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Giving shells back to the sea, a poem by Chad Norman

Giving shells back to the sea

In Memory of Jack Sears (1929-2018)*

Suddenly our home has a new room
strangely built by Death, you saying you must leave us,
but I know you have been a builder too
and, perhaps, it now is there so you can continue
to live with us, move in with us, to be felt and not seen,
build some kind of other life for us, as if the room
will always be found down a hall to the right
leading to a new spot where we'll sit with our memories,
so many and so vivid, and smile about your good life.

As I stare into one of many paintings
you made with a brush and one hand
I remember it at peace in the casket
that held you surrounded by the softest white,
what appeared to be satin, looked more like clouds,
I know it was just the body where you lived,
the one rather frail and difficult to feed, but
the one we had to hug, to now hold when we want to.
I am sure you noticed we now own your artwork
it hangs in the new room, and I take walks in
that short hallway, thankful you loved birds too.

Another place meant a great deal to your living,
in a deep part of you there was a place for the sea
you have mentioned it, but not during any talks with me,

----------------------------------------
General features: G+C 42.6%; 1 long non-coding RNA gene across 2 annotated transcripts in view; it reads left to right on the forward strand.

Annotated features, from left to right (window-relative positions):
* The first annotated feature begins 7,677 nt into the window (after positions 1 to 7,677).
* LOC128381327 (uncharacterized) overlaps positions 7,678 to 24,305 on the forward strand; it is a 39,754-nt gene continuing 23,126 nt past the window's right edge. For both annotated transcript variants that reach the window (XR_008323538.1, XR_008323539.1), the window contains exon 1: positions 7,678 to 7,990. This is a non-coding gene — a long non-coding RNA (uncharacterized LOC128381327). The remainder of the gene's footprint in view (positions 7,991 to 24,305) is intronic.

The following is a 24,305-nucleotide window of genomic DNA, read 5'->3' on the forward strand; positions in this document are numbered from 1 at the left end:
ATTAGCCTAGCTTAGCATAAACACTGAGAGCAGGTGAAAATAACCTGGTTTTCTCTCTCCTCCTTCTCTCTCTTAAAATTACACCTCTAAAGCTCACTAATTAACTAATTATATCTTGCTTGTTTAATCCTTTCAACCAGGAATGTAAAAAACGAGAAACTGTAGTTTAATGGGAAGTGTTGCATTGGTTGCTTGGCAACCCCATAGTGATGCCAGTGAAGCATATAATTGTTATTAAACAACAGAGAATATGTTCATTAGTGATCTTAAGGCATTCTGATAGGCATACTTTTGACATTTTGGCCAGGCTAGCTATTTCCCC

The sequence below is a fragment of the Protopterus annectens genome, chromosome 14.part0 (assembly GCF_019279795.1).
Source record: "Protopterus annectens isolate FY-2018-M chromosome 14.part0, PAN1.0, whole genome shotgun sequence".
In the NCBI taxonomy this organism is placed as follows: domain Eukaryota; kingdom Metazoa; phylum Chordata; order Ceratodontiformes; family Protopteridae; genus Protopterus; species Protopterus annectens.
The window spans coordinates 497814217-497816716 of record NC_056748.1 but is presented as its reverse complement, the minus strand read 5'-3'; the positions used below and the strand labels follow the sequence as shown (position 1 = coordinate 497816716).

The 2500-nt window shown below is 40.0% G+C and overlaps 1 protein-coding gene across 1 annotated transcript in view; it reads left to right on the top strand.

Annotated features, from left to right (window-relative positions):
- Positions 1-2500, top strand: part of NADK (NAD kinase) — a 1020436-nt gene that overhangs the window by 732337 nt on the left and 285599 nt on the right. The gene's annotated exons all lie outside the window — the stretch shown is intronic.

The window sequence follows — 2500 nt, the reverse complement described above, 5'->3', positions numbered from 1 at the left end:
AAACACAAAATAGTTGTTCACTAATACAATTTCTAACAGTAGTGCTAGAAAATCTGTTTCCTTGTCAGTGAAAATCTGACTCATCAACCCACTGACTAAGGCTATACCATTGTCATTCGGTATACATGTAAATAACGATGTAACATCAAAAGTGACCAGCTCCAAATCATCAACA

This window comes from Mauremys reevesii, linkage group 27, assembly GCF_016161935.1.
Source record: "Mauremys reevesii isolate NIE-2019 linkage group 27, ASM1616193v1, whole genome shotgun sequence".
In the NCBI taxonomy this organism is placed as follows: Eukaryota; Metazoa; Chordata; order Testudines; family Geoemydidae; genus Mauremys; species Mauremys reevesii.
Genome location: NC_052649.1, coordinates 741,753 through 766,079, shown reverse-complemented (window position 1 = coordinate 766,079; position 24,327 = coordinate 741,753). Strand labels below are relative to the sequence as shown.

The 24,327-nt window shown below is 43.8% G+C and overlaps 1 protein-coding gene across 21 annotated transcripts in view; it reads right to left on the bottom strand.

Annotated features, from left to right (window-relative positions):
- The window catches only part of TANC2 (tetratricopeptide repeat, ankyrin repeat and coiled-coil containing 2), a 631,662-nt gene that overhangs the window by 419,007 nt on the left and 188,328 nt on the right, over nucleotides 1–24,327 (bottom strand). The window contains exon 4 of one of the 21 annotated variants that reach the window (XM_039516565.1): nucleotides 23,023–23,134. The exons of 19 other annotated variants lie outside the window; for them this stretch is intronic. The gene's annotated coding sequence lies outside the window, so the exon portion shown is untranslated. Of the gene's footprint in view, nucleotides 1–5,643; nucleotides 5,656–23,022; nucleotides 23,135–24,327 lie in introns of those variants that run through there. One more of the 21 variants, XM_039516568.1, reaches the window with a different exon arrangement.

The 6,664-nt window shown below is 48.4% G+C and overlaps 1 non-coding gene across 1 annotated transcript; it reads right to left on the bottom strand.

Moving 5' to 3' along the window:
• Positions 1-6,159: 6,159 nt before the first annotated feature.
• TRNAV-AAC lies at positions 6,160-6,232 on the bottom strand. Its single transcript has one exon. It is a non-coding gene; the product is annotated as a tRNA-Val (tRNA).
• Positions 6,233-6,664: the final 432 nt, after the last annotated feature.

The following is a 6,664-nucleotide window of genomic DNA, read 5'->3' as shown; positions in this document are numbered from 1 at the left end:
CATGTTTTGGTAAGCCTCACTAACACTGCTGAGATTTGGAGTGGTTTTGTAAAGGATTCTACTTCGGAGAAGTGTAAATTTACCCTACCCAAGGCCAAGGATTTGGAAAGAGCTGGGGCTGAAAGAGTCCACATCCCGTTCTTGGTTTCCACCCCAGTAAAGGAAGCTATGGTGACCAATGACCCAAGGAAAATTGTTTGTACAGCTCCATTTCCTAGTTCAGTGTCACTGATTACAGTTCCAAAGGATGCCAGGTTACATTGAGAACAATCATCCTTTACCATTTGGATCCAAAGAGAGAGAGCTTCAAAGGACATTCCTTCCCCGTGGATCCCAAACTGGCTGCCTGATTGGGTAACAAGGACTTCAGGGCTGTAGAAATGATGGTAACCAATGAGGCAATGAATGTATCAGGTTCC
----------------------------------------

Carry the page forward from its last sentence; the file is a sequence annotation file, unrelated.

and speaking of talks we certainly had one
that stands above the rest, still loud and word by word,
kind of a bit worrisome for me, when I sat with you
and asked for the hand of your youngest daughter--
I always hoped that meant something to you.

Today I no longer have the opportunity to ask you much
other than when I am alone and wish to say thanks
not only for her, for how she is so much like you,
always able to be selfless, I know she carries this on,
when, really, she should be caring for herself,
a trait she asked me to help her with, and we went to
the beach named Bayfield**, one of many you treasured,
the many where you were able to find a shoreline
to be a boy once again, choosing certain treasures
brought there by the waves, the same ones we thanked
one sunny winter day, where we too were in love,
giving the shells you chose back to the sea.

* He worked at ST. FX University for 22 years, in Antigonish, N.S., as well as various other positions there.

**Bayfield Beach, just out side Antigonish, N.S..

Chad Norman’s most recent books are Selected & New Poems, from Mosaic Press, and Waking Up On The Wrong Side of The Sky, from Grant Block Press. 

His speaking/reading tour of the UK last Fall was a huge success. And presently he is arranging a tour to include visits to Italian universities to help celebrate a new collection, Squall: Poems In the Voice Of Mary Shelley, due out Spring 2020 from Guernica Editions.

See also: The Birds (with no disrespect to Alfred), a poem by Chad Norman

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